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Pinewood Derby Kit History

As you probably know, pinewood derby racing began in 1953, when
Cubmaster Don Murphy developed and implemented the concept. It
didn't take long for the idea to catch on, and in 1956, BSA contracted
with Beta Crafts to produce official BSA kits. Although the basic
concept of the pinewood derby race has not changed since 1953, the
kits have undergone dramatic changes.

This article will walk through the changes to the official BSA kit from
1956 to the present. I will identify the various kits that were produced;
many of which are still commonly found on eBay. (Please ignore
the red numbered dots - I used these to keep the kits organized)


Figure 1: Original Kit - 1956

The first official kit was used for over 20 years. The kits were sold in
unpackaged bulk sets, as well as individual shrink-wrapped kits. The
large nail axles were not placed directly into the block, but instead were
inserted into wooden axle supports, which were glued into notches in the
bottom of the block. Also, as be can be seen, this kit used narrow
wheels; and the block is 1-3/4 inches tall with a large 'cockpit' cutout.

Figure 2: Original Kit - Unassembled

In 1977, a new version of the kit was introduced with several fundamental
changes: (1) offset the axle positions to approximately the current
position, (2) 1-1/4 inches tall with a small cockpit, and (3) new, wider
profile wheels. This kit also introduced the current kit name of "Grand
Prix Pinewood Derby". This kit was only produced for a few years, so it
is relatively rare to find one in the original packaging. Cars built from this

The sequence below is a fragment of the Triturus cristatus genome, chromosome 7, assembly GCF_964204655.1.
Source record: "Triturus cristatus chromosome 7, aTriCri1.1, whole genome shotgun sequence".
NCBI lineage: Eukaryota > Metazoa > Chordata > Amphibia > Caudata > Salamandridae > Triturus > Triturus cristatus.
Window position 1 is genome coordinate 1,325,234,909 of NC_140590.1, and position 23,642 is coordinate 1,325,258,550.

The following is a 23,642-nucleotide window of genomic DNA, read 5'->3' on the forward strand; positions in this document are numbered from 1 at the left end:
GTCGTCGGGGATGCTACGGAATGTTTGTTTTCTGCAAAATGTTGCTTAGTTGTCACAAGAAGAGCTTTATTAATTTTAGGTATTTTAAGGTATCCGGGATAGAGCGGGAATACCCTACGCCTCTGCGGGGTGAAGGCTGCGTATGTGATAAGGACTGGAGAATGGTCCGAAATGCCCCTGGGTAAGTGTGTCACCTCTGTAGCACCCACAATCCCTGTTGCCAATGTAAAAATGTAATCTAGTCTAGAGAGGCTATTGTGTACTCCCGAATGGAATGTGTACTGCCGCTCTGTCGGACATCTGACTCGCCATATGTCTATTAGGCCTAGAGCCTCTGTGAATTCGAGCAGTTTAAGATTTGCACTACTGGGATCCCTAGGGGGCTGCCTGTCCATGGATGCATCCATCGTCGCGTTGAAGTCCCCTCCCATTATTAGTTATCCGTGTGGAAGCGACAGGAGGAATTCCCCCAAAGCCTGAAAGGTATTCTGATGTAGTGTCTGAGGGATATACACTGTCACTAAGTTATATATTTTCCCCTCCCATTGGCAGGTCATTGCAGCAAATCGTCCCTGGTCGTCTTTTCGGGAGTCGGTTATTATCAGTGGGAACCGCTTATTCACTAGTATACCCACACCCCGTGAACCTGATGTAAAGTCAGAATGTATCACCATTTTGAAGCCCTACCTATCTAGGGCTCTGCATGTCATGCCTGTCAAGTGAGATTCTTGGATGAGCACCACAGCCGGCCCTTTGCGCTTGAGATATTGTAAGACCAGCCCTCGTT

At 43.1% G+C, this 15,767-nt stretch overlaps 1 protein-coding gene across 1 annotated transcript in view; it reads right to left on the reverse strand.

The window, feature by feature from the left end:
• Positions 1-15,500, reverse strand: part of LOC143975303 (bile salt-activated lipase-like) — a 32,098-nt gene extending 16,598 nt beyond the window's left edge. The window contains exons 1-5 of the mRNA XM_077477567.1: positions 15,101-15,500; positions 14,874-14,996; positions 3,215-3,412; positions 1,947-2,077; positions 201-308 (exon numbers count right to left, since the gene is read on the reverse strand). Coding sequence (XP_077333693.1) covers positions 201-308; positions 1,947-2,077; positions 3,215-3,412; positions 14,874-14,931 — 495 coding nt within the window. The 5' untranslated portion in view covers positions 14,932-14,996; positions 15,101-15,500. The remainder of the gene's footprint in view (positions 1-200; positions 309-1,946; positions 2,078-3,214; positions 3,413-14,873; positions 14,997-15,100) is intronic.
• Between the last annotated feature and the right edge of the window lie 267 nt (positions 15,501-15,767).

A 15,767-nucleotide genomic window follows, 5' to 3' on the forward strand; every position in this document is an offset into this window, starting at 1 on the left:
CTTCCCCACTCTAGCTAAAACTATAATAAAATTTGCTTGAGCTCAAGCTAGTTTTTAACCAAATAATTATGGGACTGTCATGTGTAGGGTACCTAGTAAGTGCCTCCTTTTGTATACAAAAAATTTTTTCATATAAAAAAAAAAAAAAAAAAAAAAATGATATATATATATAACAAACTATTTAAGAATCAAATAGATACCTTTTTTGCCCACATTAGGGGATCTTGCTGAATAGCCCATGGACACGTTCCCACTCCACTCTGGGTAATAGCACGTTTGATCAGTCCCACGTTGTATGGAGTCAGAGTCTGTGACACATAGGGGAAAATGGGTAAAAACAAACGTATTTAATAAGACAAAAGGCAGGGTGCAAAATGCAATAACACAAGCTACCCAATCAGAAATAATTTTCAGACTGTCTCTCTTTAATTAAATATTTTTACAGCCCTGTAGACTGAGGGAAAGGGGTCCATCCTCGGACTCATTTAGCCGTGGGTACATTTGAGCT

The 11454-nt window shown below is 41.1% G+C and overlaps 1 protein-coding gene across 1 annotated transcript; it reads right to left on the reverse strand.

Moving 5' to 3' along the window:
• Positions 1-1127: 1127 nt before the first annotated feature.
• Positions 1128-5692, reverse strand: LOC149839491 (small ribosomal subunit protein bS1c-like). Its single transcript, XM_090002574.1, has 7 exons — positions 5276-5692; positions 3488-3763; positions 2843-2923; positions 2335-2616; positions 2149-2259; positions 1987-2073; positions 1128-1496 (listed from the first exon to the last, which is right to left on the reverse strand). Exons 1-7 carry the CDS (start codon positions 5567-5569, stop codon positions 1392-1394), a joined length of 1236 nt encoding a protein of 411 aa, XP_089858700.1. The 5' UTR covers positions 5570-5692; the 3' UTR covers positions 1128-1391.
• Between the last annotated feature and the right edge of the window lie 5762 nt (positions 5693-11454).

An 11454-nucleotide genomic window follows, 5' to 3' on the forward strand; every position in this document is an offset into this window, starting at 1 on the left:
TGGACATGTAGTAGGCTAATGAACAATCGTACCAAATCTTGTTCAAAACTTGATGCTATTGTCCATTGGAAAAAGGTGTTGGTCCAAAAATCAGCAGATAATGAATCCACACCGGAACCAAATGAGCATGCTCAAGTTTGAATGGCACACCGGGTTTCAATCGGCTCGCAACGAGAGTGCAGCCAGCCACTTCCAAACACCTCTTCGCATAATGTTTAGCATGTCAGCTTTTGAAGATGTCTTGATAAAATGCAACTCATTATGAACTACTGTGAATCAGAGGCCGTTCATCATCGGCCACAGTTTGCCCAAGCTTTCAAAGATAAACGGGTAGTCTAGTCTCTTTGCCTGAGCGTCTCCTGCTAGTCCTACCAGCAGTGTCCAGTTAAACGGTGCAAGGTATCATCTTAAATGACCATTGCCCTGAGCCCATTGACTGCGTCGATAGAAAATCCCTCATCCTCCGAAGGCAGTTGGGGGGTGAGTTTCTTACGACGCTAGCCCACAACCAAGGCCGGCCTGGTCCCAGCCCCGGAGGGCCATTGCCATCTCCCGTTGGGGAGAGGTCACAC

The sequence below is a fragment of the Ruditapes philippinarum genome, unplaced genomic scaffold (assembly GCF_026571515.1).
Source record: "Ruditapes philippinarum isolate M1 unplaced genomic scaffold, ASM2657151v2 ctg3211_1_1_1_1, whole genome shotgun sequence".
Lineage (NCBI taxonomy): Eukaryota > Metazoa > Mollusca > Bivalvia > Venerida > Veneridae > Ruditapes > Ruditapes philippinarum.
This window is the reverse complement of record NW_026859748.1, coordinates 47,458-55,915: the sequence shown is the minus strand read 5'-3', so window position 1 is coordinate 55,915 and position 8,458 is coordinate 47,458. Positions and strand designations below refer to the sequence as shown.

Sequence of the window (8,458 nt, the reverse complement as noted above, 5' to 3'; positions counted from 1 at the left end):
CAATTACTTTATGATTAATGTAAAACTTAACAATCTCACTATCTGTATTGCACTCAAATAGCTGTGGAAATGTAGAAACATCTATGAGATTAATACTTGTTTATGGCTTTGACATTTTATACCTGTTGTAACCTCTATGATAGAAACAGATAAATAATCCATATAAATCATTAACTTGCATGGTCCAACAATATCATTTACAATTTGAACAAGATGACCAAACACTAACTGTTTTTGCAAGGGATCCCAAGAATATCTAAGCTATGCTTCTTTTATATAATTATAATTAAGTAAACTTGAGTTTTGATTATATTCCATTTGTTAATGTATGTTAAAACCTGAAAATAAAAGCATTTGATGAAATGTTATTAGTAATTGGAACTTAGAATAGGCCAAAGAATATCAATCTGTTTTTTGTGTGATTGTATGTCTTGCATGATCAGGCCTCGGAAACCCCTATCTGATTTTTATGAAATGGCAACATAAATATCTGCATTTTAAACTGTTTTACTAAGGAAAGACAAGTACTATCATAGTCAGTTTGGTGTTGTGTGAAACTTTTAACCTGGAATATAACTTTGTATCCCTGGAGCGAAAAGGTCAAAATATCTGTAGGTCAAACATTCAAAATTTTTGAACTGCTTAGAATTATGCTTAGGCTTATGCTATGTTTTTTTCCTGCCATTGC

kit can be identified by the wooden axle struts in the modern position.

Figure 3: First "Grand Prix Pinewood Derby Kit"
(Photo courtesy of Rick Sanner)

The next iteration eliminated the axle supports, and introduced the axle
slots on the bottom of the block. At this point the kit virtually resembled
the modern kit, except for the presence of the cockpit. Cars built from
this kit can be identified by the acronym 'CMI' as raised letters on the
wheel sidewalls. CMI stands for 'Consolidated Models Incorporated',
which is the parent company of Beta Crafts.

Figure 4: "CMI" Kit

Figure 5: "CMI" Wheel

A minor kit change occurred in 1988. Other than the packaging change,
there were subtle changes in the block and axles, while the wheels were
improved. The new wheels had blank sidewalls, and raised lettering
inside the wheels.

Figure 6: Upgraded Wheel Kit

Figure 7: New Wheel
(Photos from Don De Young at Pinewood Derby Mania)

The next iteration was only a change to the packaging, and the addition
of a bar code. Unfortunately I have not been able to ascertain the date of
introduction of this kit.

Figure 8: "Bar Code" Kit

Beta Crafts then introduced a kit with a box similar to the current box,
but with a black end flap. The kit itself was modified to eliminate (finally)
the cockpit. Again, I have not been able to ascertain the date of
introduction of this kit.

Figure 9: Modern Box - Black End Flaps


In 1998, BSA began purchasing kits from Homecrafters Manufacturing
(now known as Kahoot). The Kahoot kits used the same modern box,
but the end flaps were orange. Initially, the Kahoot kits used a unique
wheel. This was soon changed to the modern wheel design, so kits with
the unique wheel design are rare. In 1999, the kit contract was given
exclusively to Homecrafters.

Figure 10: Modern Box

Figure 11: Unique Wheel Initially Provided by Homecrafters
(Photos from Don De Young at Pinewood Derby Mania)

Figure 12: Modern Wheels
(Photos from Don De Young at Pinewood Derby Mania)

Since 1999, there have been few changes. Most noticeably, the current
box now sports sealed end flaps instead of tucked end flaps and is blue in color.
This was done to keep the nails and papers from falling out, and for "security". In
addition, the mold numbers changed year from 1-16 .

With the widespread adoption of pinewood derby style events by many
non-BSA organizations, various alternate kits flourish from many
manufacturers, ranging from vintage to modern styles. If you are
interested in trying a vintage-style kit, they are still manufactured by
Beta Crafts.

I would like to thank Art Hasselbach of Beta Crafts for his assistance
with this article. Beta Craft products can be found at:

Read More at: Pinewood Derby Times Volume 7, Issue 13

A feature article is a regular part of the Pinewood Derby Times Newsletter. To subscribe to this free e-newsletter, please visit:

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